By Sean Callebs and Jason Morris
It's an absolutely beautiful New Orleans sunset, the kind of night that used to be a bonanza for shrimpers like Paul Willis.
"We are trying to make a living, but because these foreign countries are using cheap labor, slave labor – call it whatever you want – we can't compete, we just can't compete. This pass on an evening like this would have had 300 vessels in here ready to shrimp. You are going to see eight tonight, that's what's happened to this industry."
Willis says the U.S. shrimp market has completely crashed. Fuel costs and Mother Nature may be a never-ending battle, but Willis says his biggest foe is cheap shrimp pouring in from Asia. He only makes as much per pound today as he did 15 years ago. While cut-rate Asian shrimp are sold for three dollars a pound, by the time he pays for fuel and crew wages, he's looking at spending more than four dollars to harvest a pound a shrimp just to break even.
A three-year investigation by the AFL-CIO affiliated Solidarity Center, funded in part by the U.S. State Department, found several leading U.S. retailers received shrimp from plants in Thailand and Bangladesh where workers as young as 8-years-old are subject to sweatshop conditions.
Industry figures show that 87 percent of the shrimp imported to the US is raised at those on-land facilities. The rest comes from fishing boats where slave labor is also a problem according to Ambassador Luis CdeBaca, the director of the U.S. State Department's Office to Monitor and Combat Trafficking in Persons:
"Bodies wash up routinely on the shores of Malaysia, Thailand, and Cambodia, where they have been tossed overboard. And usually it's for asking for a fair wage, talking back to the boss, asking to be taken back to shore."
However, not all critics agree with the report. The Aquaculture Certification Council, an American agency that runs global certification of food safety, says the report is “exaggerated,” is based on old information and since it came out the industry has made a lot of improvements, including tighter requirements on working conditions and employee’s rights in order for the plants to get certified.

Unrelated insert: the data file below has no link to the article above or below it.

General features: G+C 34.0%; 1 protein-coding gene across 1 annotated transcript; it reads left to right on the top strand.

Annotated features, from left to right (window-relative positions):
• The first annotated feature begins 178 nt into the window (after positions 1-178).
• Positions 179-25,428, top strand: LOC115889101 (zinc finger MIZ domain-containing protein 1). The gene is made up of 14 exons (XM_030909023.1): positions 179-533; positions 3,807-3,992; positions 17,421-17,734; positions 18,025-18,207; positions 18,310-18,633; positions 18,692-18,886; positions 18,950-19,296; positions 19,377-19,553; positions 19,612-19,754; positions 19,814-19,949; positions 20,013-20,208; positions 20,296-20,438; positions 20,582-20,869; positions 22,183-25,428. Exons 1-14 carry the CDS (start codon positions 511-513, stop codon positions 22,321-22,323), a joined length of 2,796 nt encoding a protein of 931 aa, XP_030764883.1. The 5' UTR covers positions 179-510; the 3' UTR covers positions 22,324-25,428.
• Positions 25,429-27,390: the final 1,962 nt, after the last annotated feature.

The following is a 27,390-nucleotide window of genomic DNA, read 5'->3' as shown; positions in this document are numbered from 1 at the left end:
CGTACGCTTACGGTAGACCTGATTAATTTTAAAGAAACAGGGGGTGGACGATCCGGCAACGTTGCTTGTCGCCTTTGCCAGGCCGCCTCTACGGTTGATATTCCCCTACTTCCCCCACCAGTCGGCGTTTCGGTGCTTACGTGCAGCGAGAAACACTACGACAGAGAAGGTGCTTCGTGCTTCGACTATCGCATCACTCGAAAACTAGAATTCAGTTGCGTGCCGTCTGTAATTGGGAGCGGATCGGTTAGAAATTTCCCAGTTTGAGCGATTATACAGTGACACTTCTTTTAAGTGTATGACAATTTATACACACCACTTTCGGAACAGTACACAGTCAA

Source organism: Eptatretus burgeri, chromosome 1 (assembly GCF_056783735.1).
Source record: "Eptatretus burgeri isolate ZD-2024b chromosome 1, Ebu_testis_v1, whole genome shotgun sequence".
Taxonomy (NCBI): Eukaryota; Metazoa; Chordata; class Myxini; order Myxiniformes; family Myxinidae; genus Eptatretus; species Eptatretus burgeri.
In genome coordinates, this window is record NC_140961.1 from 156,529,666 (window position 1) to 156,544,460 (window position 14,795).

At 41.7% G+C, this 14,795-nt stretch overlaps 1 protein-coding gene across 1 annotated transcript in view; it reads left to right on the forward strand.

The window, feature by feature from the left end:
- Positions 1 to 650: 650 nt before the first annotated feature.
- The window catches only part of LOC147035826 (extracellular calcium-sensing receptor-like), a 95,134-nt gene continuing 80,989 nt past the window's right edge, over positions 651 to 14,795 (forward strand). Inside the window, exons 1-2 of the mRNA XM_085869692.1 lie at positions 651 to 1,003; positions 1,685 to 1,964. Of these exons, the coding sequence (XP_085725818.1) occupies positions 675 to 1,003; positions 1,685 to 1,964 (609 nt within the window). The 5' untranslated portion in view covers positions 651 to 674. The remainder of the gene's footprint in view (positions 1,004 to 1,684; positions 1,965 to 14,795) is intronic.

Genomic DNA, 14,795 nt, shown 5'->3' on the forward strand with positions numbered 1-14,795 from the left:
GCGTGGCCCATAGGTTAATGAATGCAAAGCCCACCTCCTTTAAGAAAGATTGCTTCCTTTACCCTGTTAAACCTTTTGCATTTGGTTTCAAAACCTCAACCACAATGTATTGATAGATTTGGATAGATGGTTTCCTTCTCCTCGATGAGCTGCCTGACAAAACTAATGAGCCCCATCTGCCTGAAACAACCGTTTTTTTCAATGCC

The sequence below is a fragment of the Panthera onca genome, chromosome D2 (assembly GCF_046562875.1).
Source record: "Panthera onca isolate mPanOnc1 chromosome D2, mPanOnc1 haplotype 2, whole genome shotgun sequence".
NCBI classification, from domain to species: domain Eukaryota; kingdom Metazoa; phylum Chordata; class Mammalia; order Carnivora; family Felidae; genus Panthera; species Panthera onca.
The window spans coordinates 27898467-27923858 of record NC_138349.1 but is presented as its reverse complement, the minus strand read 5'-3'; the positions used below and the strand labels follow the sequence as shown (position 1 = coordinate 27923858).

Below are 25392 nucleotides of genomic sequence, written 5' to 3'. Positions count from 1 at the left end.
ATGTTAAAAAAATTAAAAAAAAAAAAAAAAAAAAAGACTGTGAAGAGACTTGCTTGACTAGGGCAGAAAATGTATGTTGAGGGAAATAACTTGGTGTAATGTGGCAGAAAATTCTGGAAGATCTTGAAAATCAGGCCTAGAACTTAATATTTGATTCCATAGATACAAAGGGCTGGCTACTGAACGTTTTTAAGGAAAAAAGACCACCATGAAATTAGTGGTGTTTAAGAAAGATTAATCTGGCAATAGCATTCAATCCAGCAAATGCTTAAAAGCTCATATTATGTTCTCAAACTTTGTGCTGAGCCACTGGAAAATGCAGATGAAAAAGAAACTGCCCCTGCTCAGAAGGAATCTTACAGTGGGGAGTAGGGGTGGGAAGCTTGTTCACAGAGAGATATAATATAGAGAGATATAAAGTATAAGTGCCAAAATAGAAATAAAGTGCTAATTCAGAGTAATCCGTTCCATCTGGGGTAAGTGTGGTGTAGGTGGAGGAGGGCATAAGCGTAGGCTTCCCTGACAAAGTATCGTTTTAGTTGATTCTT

Shrimp is a $13 billion global industry and the most valuable seafood import into the United States. The National Fisheries Institute, a trade association committed to assisting its members to succeed in the global seafood marketplace, says many retail stores and restaurants only use shrimp that is certified as "slave free."
The National Fisheries Institute, a trade association committed to assisting its members to succeed in the global seafood marketplace, says 90% of the shrimp sold in the United States is imported, and that many retail stores and restaurants only use shrimp that is certified as “slave free.”
Consumers know when they are buying some seafood, like tuna, that it comes with a label that says "dolphin safe." But despite efforts of some countries and industry monitors to eliminate employee abuse, human rights critics complain that consumers buying other products from Asia, like shrimp, coffee, chocolate, or even inexpensive cotton shirts, still can’t be assured that they are slave-free.
Ambassador CdeBaca knows it's an uphill battle to convince Americans to make conscious choices not to contribute to slave labor. "We talk now a lot about the carbon foot print, and rightly so. To ask 'what decisions do I make that add to global warming?' I think it's time to ask the next question, which is 'what decisions have I made today that contribute to slavery?' Even with me based on what I do for a living, I can't guarantee you that I'm not slavery free."
Mark Horner is the southeast regional director for the Not For Sale campaign, an organization partnering with American businesses to root out what it says is the fastest growing crime in the world.
"What we originally thought was a $32 billion a year industry, could be as high as a $150 billion industry, second only to the drug trade," Horner says. "I think the majority of the public doesn't want to bite into food that is made with the blood of slaves."
Not For Sale works with companies and consumers to help trace the footprint of slavery in the products they buy and sell. They have developed a grading system for businesses and are also working with Apple to develop an iPhone application that will show consumers where the products they buy come from.
Horner stresses that this is truly the 1st generation since the 1850's that is talking about slavery again. "You know all of us have this preconception, and I remember talking about it in the 3rd grade, that slavery had been abolished in 1865. And that's not true. We right now have more slaves in the world than the entire 400 years of the west African slave trade."
For shrimpers like Paul Willis, the current impact on his livelihood is all too real, and he understands how important it is for American consumers to ask the hard questions. "People are reluctant. They probably want to believe what's going on. They've heard tales about why can they sell this shirt for five bucks when if it was made in the U.S.A. it would cost $16. How can that be done? Well it can be done because you are not paying people or you are barely paying them."